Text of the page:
My grandmother Theresa Frazier Stamps had a saying “the smaller the waistline the longer the lifeline.” Her children thought she made the litany up because the family of 13 often had very little to eat. She loved spring garlic fresh out of the garden despite Grandpa’s disapproval and had so much knowledge about home remedies. Today, we know that Grandma was spot on – scientists say that calorie restriction or intermittent fasting can lead to fewer age related disorders and longer lives.

Born in 1912, Grandma and women like her had few options afforded them to upgrade their lives. Extraordinarily, she attended boarding school for 12 years at Historically Black Tougaloo College followed by one year at Jackson State University. Many of her professors trained at Harvard and other Ivy League institutions. Because that level of education was rare among Black people at the time, Grandma was asked to become a teacher at Utica Institute, a segregated school started by Booker T. Washington acolyte William Holtzclaw. Black students traveled as much as 60 miles on a daily basis to attend because the state of Mississippi did not provide public schools for Black children despite the fact their parents paid taxes. Despairingly, my grandfather would not allow it; up until the 1970’s women could not obtain a credit card nor checking account without their husband’s permission. Grandpa’s mistreatment was not only emotional but physical as well. His insecurity and malevolence held not only his wife back but his children too. And while my grandparents owned their own land as farmers, an additional income stream would have been so vital.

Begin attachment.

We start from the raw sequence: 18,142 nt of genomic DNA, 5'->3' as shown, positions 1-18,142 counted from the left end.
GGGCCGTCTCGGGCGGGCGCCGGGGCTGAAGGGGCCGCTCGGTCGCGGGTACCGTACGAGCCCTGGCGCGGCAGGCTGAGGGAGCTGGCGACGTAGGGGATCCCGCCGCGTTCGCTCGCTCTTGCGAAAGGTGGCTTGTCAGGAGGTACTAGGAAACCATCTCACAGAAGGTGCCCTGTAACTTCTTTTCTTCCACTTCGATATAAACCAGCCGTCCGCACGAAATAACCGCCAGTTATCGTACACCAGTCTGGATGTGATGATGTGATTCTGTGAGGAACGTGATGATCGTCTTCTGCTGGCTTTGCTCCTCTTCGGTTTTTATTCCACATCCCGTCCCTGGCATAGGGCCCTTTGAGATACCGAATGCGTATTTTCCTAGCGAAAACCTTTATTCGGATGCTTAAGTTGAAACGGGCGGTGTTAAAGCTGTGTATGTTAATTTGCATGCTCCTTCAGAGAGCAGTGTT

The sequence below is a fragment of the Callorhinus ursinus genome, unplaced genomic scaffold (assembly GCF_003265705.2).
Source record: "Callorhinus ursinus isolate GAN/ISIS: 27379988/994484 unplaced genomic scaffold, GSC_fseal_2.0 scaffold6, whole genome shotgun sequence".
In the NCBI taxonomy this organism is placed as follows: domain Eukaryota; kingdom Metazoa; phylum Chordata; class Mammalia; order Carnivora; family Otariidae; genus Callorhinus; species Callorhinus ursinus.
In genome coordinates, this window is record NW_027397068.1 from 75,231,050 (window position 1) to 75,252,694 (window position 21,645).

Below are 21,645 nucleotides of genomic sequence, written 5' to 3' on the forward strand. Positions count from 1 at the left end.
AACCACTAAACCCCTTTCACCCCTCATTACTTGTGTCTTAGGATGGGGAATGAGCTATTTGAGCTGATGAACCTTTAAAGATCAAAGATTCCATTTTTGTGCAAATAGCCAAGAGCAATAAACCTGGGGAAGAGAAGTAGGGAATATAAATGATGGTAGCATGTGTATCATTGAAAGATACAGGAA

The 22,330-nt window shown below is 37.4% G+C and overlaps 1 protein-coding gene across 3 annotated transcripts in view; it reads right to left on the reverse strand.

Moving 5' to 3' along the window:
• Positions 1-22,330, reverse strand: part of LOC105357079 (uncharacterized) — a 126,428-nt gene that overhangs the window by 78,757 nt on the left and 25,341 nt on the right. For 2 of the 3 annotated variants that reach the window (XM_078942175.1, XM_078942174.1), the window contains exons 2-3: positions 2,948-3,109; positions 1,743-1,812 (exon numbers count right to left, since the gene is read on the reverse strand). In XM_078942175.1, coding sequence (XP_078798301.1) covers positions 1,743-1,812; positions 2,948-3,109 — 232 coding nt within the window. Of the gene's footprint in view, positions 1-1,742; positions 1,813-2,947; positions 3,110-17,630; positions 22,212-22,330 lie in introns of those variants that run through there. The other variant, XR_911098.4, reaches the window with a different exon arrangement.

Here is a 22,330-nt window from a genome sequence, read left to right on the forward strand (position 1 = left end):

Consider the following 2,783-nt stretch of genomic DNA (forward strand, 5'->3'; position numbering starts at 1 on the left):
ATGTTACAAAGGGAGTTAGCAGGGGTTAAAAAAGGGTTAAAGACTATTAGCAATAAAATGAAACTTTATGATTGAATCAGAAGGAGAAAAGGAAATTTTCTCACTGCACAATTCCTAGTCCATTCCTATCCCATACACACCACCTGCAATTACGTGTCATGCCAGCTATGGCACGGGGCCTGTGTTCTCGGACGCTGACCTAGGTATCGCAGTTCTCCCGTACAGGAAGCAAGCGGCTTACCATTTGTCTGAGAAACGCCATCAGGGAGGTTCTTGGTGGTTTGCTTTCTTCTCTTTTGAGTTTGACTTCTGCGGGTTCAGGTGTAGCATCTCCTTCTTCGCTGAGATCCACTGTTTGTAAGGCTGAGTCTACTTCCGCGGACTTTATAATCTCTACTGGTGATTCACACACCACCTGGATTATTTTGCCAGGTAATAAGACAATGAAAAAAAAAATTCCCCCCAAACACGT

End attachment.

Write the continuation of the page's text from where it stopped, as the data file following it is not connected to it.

The intelligence of Black women is constantly challenged, in public and private, by people we know and feckless strangers like our President, who are ill informed at best or, at worst, outright stupid. We vote in greater numbers than anyone else in the Democratic Party yet CNN did not think to have one of us moderate the past two Democratic Debates and we are still largely being ignored as the most influential constituents. Democratic presidential candidates, don’t be like my Grandpa; the consequences of hubris leave permanent scars.

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